Andean Cuisine

The Peruvian mountains are synonymous with variety. This region of Peru offers a variety of broths, soups, meats and exquisite puddings based on corn, milk and fruit. The combination of the high nutritional value of the products offered by Andean cuisine with the perfect formula of logs and mud pots create the most exquisite plates of the healthy Andean cuisine.

Corn «chicha» was the traditional drink of the ancient inhabitants of the Andes, and this custom remains today. If visitors want to taste the exotic drinks offered in the mountains, you can choose between wines and ciders made with traditional methods,which are usually consumed together with «chicha». Visitors must also not forget to taste the breads, «wawas», «santiagos» and «bollitos de agua» (water rolls) which are certain to delight your already ecstatic palate.

Cajamarca, The Amazon, Áncash, Junín, Pasco, Huancavelica, Apurímac, Ayacucho, Cusco and Puno

The Peruvian mountains are rich in products containing high nutritional value. Ancient Peruvians knew how to best combine these, creating wonderful flavors while still conserving their natural properties. Wood-fired ovens and clay cooking pots are part of the Inca wisdom in terms of preserving the food’s nutrients, done through slow cooking and producing deep aromas.

Meats, spuds, grains and herbs are the basis of healthy Andean cooking. Their preparation with the patience and dedication characteristic of the Andean idiosyncrasy, and the simple cooking, without excessive dressing, guarantees good digestion.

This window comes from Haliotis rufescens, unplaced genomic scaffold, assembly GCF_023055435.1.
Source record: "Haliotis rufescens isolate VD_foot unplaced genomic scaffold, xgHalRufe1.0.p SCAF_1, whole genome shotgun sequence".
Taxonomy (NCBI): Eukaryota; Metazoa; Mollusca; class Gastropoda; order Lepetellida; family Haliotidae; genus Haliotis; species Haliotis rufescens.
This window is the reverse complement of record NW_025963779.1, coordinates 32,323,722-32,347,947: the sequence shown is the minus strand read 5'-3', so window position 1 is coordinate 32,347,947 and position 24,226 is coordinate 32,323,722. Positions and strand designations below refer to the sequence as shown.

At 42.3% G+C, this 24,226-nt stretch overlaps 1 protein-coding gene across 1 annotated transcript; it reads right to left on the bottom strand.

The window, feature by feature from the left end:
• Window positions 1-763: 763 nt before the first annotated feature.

Corn and cheese, «chocho» salad, «mote corn» with «chicharron» (crispy pork fat),»cancha» corn, «humita»s and potatoes in the Huancayan style are part of the menu in all Andean restaurants. This selection of dishes uses meats, sweetcorn, corn, potato, «yucca», cheese, hot peppers, peanuts and herbs.

Dishes from the Peruvian mountains are known for their heartiness. Pachamanca is a selection of beef, lamb, pork and «cuy» (guinea pig) macerated in «chicha de jora» and herbs, cooked on hot stones with broad beans, potatoes and «humitas», within a pit covered with earth and corn leaves.

Patasca, a corn soup; «cuy (guinea pig) chactado», or stone-flattened; jerky, dried and dehydrated meat covered with an onion sauce; spicy «puka», a stew made from pork and potatoes dressed with red chili peppers and beets, are all part of the Andean cuisine.

Typical Andean soups include «chochoca», made with corn flour; «sopa verde» (green soup), a broth made with cheese and «paico» herbs; «Broad Bean kapchi» and «lawa», made with broad beans, dried yellow chili peppers and «huacatay»; «chuño or morraya», based on dried potatos; and «chairo», with beef and lamb meat, wheat, potatoes, broad beans, pumpkin and «chuño».

Andean desserts are characterized by the use of corn, milk and fruits that grow at high altitude. These desserts are famous: «chapana», «quesillo» (type of cheese) and honey, «cocadas» (coconut sweets), blancmange and jellies (made from sweet blackberries and elderberries).

In terms of alcoholic beverages, the traditionally made wines and ciders are the most popular, together with the «corn chicha».

Andean cuisine also bows down to bread: «wawas», «santiagos», «bollos de agua», three delicacies made with wheat, barley, corn, «oca», anise, potato and sweet potato.

General Information

Access by Air: daily flights from Lima to the main cities in the north and south highlands.

Access by Land: depending on the destination, by either the Panamericana Sur or Norte highway and roads that make their way into the mountains.


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